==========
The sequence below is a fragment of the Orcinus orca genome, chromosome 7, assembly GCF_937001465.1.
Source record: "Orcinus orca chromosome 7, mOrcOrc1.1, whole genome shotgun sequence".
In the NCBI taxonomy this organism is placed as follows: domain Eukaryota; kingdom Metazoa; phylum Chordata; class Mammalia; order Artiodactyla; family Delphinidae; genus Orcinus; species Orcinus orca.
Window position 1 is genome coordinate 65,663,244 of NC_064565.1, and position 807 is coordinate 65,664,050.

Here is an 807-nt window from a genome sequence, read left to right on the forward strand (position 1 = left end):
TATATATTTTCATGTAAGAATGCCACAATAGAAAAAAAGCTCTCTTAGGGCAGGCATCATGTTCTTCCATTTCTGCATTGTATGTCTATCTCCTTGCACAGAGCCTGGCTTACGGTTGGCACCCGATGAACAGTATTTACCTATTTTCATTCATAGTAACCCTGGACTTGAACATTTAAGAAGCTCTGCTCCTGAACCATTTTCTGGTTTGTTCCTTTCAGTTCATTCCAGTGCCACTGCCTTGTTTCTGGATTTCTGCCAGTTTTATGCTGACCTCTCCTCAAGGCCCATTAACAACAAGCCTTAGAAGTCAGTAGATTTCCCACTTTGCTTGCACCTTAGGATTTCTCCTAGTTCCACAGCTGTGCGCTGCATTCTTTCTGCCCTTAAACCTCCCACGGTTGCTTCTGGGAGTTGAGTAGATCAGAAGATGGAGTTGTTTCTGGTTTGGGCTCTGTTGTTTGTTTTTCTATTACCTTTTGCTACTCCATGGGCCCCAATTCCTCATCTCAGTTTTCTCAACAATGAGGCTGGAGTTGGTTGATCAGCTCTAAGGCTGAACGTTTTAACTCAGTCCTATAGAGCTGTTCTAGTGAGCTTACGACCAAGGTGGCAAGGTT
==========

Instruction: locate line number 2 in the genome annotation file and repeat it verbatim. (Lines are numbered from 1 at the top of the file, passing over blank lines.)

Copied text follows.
Source record: "Orcinus orca chromosome 7, mOrcOrc1.1, whole genome shotgun sequence".